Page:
Strong Opinions Weakly Held OR The Day I Bought Two Echo Devices

by about Law, Security in Technosocial

Hello, I have an order for I.C. Wiener.

This talk gives an introduction to voice recognition and the threats it poses to privacy and security. It explains where machine learning can be applied to your data and how voices can be imitated with sufficient data as well as “simple” identity theft by playing back a recorded voice.

Fun stuff. The above is the talk abstract I submitted to PrivacyWeek. My talk in German can be found on the CCC website. I’m a bit of a privacy nut and care about data protection. Up until a few days ago I was lecturing people asking them how they can even think of buying a device like Amazon’s Echo when there are such privacy concerns involved.

Cropped picture of Sanja giving a talk at the PrivacyWeek in 2017

Yesterday I received two Amazon Echo Show devices because my brother bought an Echo Show for our parents and it snowballed from there. Now we’re all able to drop into each other’s homes (virtually). Sounds like some horrible surveillance family life but it’s mostly a convenient way for three young kids to stay connected with each other and the rest of the core family.

Following family tradition, at first I complained and explained all my very valid principles when I heard that my brother is going to buy such a monstrosity for our parents.

Then I saw my son really enjoying the fart generator and the ability to drop in (read: video call) on his cousins. It is really hard to stay serious and keep people on track when Alexa can fart and tell perfectly sophisticated jokes like this.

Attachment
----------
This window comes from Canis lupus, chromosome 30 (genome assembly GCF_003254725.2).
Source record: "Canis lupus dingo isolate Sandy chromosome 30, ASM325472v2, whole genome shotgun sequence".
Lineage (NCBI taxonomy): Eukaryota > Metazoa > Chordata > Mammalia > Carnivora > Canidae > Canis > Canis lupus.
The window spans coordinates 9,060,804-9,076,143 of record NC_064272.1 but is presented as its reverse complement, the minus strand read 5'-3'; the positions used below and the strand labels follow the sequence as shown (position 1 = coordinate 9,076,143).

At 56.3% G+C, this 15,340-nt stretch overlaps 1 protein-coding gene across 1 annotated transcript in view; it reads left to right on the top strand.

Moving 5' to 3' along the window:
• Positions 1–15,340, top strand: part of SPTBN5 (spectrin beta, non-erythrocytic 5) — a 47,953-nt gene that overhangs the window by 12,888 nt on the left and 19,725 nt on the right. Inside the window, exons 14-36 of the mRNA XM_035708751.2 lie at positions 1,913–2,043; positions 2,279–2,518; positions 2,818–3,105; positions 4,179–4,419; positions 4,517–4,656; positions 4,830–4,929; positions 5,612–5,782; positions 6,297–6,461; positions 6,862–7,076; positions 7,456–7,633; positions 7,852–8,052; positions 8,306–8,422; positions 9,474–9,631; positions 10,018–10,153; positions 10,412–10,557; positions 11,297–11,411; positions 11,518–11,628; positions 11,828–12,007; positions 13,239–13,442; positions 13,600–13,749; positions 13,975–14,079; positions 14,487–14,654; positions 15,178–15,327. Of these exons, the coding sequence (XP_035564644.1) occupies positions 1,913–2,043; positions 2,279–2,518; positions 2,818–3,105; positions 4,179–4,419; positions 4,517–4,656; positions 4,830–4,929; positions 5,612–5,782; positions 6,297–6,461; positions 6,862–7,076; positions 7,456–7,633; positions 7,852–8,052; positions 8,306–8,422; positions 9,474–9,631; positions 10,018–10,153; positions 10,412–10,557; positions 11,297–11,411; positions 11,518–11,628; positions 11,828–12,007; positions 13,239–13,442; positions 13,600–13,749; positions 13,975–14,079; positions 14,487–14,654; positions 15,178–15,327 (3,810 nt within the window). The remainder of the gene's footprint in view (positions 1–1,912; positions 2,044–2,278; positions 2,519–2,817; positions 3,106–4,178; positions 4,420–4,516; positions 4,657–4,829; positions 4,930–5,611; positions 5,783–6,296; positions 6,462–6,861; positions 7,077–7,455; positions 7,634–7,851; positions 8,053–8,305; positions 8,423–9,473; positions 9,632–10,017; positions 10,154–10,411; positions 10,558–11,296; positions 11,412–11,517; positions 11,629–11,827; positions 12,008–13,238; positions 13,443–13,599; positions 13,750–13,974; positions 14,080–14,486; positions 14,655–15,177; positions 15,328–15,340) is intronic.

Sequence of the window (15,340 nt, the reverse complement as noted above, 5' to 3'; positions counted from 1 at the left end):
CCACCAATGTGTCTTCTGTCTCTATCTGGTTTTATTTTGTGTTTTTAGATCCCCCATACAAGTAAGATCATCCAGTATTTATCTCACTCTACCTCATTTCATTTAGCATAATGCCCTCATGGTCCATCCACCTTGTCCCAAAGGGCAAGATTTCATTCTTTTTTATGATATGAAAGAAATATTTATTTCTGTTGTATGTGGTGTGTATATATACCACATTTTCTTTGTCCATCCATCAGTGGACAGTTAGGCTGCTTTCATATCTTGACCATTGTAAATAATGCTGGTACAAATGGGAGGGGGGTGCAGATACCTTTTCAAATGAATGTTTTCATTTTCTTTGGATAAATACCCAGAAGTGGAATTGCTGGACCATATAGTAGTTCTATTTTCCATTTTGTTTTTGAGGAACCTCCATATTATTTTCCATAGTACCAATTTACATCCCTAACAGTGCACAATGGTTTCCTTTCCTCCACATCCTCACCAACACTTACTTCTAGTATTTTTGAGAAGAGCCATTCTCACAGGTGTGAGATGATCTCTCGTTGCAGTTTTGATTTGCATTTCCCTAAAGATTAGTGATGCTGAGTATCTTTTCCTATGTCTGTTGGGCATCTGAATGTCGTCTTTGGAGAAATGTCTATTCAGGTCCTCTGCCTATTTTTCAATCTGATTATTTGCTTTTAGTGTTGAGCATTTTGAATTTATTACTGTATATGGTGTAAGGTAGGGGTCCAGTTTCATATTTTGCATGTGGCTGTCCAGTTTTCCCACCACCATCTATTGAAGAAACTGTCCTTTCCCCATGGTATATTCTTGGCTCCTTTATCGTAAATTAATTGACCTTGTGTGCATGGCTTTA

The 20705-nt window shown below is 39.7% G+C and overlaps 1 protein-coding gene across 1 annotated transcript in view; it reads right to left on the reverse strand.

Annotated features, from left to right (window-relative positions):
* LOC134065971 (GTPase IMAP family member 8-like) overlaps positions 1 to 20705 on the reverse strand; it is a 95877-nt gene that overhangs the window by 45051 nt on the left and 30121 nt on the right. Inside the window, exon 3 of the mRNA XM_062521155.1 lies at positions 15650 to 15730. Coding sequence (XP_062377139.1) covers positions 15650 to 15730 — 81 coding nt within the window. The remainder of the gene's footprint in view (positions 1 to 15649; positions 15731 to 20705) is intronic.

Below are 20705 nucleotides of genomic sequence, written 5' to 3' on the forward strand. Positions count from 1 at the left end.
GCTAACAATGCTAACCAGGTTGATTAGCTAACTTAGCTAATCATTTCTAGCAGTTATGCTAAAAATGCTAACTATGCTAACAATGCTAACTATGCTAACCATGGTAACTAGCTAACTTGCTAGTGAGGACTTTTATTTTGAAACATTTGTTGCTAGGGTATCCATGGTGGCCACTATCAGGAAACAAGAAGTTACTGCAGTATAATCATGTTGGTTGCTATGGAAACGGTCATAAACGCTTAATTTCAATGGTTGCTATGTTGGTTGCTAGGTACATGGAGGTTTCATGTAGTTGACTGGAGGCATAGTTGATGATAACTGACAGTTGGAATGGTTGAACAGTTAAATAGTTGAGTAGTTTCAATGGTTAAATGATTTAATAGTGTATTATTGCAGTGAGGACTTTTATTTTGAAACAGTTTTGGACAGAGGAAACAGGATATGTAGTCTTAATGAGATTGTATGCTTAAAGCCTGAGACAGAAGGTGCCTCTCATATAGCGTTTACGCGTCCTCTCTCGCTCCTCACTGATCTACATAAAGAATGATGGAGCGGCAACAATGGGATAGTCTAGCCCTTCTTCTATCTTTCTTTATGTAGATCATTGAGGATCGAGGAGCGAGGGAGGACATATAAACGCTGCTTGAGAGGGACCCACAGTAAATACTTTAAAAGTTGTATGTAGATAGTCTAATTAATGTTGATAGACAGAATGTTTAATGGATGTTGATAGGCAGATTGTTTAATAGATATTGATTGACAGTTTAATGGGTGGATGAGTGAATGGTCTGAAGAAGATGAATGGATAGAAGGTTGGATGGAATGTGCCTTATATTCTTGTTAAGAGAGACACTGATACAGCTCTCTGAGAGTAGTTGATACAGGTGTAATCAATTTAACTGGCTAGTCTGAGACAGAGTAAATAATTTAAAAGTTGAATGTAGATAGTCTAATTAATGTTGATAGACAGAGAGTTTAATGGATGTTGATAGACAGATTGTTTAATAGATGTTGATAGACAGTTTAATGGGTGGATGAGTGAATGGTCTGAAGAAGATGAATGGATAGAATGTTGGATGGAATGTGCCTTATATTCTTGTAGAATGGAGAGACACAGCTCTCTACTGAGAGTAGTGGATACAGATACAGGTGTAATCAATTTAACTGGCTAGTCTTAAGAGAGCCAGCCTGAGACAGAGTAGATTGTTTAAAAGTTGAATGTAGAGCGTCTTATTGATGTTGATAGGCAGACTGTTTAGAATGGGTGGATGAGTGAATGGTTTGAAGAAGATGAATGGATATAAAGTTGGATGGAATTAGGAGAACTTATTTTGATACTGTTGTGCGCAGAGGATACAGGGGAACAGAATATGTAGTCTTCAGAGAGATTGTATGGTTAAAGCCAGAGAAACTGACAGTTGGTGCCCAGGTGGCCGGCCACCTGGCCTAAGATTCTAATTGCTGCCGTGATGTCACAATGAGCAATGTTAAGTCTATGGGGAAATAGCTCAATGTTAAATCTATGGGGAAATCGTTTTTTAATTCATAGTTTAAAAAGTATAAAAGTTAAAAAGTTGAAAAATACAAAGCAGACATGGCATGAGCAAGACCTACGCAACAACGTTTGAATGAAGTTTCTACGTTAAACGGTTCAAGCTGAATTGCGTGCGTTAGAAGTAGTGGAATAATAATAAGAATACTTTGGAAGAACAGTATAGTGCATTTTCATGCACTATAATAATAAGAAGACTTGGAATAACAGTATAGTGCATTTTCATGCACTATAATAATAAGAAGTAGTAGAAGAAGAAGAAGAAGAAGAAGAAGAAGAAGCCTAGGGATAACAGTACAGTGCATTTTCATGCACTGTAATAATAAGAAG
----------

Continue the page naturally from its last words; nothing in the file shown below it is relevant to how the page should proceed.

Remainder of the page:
What’s Yoda’s favourite dinosaur? The do-ceratops. There is no tri-!

Wow. Obviously, after this I decided to buy two because you get a discount if you buy two instead of one. Just take this coupon code Amazon throws at you - so easy. In addition, it’s kind of convenient to have one in different rooms. Thanks, Amazon! As my brother so eloquently puts it:

You’re now the role model for how easy it is to sacrifice privacy for convenience.

That’s what family is for - to always remind us of our failures. He is right, though. I sacrificed privacy for convenience. I’m perfectly aware of the security and privacy intrusion and first things first: I need webcam stickers to cover the webcams so that (malicious and other) intruders cannot hijack it. The microphone stays a problem because you want it enabled so that you can tell Alexa what music you’d like to hear with its really good sound that enabled me to give away my previous sound system and therefore save space.

Where do we go from here? ▲ Back to top

Personally, I have to accept that you can’t just advocate for not using ubiquitous devices. That’s like telling people not to use their phones because they can be tracked or not to make pictures because lots of personal information about them is saved in the EXIF metadata.

Instead, we have to advocate for better laws and regulations as well as making sure that companies cannot sell our data to anyone or use it for any other than its initial purpose. Just waiving away our rights with accepting terms and conditions is not the way to go. GDPR is a step in the right direction but it’s not yet the solution and it’s only for EU citizens.

There are data brokers and individual companies out there selling our data and we are unable to ensure that this data is anonymised and cannot be traced back to us. It does not even have to be one bad company, it can be just one bad actor within an otherwise reasonable company. Let’s make sure we keep on track and do not just let corporations go with the flow when it comes to our personal identity and related data they are collecting on us.

<mostly unregulated data collection device>, stop.